"remission of part or all of the temporal and especially purgatorial punishment that according to Roman Catholicism is due for sins whose eternal punishment has been remitted and whose guilt has been pardoned (as through the sacrament of reconciliation)."
People could actually buy "indulgences" with money, although I doubt that was the original intention for how indulgences were supposed to work: Redemption.
I know, this is confabulated. So we have an indulgent God, one who gives us free rein (free will?) or to treats with excessive leniency, generosity, or consideration (again, Merriam Webster Online) but one who exacts the supreme sacrifice from his Son. Mmmmm. Not very indulgent, there, was He?
In my world, I do not hear the word "redemption" much unless it is in a religious context. Yet, when I think of redeeming something, Green Stamps come to mind. For the younger members of the audience, a rewards system involving stamps, not a credit account. You see, rewards with purchase is not a new concept. But, for many people, it felt like and still feels like "getting something for nothing" which is not true, because the rewards concepts are based on a promotional gimmick to get you to use one product in preference to another. Advertising. And, someone pays for the advertising, namely, ultimately, the consumer.
So, what does this have to do with Redemption. Well, I think it interesting that at this time of year, that word came up in a word game. Because this is one of the times of year that the Redemption of Sinners through the actions of Christ is greatly broadcast. "The Reason for the Season."
If you are paying attention, you know where I am going. Because a large part of the emphasis on this season is the commercialism of Christmas: the reports of how much consumers are spending, the advertising, the discounts, the shopping days, the extended shopping hours. I get caught up in it, as do most of us on some level.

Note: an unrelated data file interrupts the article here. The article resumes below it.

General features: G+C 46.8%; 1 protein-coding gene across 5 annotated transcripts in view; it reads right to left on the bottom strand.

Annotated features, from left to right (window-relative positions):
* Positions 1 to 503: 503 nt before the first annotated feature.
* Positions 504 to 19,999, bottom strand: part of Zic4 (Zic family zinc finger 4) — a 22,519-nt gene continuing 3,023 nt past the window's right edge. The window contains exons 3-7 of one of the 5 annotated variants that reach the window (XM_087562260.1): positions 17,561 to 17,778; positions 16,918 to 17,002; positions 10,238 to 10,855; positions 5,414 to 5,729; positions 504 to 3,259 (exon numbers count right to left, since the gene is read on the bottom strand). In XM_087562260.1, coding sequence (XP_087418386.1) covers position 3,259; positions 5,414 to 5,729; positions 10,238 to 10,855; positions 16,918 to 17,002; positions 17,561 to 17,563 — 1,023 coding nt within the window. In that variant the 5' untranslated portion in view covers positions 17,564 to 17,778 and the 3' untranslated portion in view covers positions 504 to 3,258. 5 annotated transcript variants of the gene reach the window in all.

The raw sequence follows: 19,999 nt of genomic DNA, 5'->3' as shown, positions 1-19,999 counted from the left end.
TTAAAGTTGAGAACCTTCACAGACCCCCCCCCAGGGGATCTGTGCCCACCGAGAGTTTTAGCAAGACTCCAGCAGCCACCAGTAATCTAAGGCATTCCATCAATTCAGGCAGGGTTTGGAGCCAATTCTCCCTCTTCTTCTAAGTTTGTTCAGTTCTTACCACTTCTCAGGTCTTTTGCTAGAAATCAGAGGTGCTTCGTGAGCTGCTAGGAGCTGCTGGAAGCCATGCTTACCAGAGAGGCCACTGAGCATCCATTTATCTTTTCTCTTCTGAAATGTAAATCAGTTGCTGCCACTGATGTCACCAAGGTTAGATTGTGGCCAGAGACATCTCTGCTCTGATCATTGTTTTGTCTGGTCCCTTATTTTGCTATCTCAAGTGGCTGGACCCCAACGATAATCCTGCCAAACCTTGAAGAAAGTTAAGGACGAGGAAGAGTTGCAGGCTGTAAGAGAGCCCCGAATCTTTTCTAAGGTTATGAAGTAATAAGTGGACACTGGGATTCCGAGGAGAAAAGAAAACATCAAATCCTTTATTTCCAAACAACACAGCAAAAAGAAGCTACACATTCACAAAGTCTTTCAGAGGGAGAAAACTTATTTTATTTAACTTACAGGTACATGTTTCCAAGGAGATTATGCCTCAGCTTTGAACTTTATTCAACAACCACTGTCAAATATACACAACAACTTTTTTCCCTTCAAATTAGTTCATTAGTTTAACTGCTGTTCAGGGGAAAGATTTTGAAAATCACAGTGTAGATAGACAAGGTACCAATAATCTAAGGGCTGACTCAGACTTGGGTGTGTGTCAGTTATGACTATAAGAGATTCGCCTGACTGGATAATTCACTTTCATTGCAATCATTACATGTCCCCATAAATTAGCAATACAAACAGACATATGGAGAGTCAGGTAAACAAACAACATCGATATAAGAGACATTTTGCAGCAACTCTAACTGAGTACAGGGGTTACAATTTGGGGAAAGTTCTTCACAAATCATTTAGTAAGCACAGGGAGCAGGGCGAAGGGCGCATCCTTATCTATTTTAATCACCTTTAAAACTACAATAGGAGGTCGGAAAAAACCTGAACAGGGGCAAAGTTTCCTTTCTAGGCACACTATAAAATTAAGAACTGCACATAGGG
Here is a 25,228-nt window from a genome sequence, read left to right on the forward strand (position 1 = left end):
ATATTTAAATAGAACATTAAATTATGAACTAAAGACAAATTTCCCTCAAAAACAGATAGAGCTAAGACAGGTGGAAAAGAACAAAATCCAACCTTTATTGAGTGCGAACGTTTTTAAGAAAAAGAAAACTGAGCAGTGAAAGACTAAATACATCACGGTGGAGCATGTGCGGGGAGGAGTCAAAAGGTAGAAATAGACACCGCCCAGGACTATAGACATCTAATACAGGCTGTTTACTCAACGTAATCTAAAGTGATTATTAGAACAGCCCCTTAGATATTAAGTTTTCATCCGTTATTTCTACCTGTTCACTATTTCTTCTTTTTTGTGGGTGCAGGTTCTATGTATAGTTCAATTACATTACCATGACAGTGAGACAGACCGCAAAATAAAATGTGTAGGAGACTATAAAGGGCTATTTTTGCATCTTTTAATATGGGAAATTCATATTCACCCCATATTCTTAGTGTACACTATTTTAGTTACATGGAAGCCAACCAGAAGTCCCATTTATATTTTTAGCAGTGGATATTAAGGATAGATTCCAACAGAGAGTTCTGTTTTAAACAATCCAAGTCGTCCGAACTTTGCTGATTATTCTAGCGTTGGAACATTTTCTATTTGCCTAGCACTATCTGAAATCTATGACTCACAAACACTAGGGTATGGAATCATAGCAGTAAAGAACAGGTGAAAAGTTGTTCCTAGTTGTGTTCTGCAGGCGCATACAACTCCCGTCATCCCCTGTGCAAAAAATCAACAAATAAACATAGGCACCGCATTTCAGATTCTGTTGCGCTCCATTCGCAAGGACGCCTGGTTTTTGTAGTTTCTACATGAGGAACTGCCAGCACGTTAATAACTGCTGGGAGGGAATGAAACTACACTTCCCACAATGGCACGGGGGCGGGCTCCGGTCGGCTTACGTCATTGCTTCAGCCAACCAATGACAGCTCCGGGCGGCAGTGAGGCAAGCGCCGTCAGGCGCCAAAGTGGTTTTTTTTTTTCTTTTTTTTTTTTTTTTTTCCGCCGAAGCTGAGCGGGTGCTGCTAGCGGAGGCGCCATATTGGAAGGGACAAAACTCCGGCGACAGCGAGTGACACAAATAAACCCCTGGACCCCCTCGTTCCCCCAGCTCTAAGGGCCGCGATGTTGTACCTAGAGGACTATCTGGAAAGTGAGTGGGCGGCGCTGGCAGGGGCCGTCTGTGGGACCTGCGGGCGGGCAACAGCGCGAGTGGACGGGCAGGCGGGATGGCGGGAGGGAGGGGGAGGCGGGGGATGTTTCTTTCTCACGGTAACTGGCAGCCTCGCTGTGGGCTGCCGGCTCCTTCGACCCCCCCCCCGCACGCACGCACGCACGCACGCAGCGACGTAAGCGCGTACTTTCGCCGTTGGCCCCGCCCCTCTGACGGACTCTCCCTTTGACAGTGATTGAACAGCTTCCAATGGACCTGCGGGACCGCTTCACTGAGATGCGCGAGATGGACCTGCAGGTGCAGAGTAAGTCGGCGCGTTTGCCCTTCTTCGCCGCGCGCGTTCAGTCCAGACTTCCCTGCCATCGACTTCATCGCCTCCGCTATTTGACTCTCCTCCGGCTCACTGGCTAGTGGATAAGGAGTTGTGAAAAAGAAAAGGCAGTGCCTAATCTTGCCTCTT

So, we use Christmas as a time of Redemption (rewards with purchase, buying indulgences?): Maybe not for our souls but for ourselves. We give gifts as acts of love and kindness and thoughtfulness, but are we trying to redeem ourselves in God's eyes? Or in the eyes of the recipients for our shortcomings past and future? Do we truly give gifts as acts of caring and expressions of love? Do we give gifts because we should? Feel obligated to? Are we buying off relationships? Or truly expressing our feelings for others?
Honestly, I do some of both. Crass as I am, I do it.. It is part of the politics of being in a world with people and complying with certain expected social behaviors. I want to redeem myself with others as well as redeem my soul. I think this is not all bad: I know I am not perfect, and this gives me a "face saving" way to acknowledge that... And, complying with expected social behaviors helps to keep the world functioning smoothly. And heaven forbid, I upset the balance of the world anymore than I already do.
But, there is a great deal of public recognition for "The Reason for the Season" that comes out of this. So, maybe even the commercialism has some redemptive value.
So, Redemption in its many aspects is a key word at this time of year. Maybe we can practice at focussing on the more spritual aspects of redemption and less on the economic aspects. Because practice implies repetitive actions until we get it right. So, we have another year to practice..
Second, let me say this is why I do not blog. It takes me too long to say what I want to say.
Christmas is about spiritual redemption, not buying or paying off something or someone.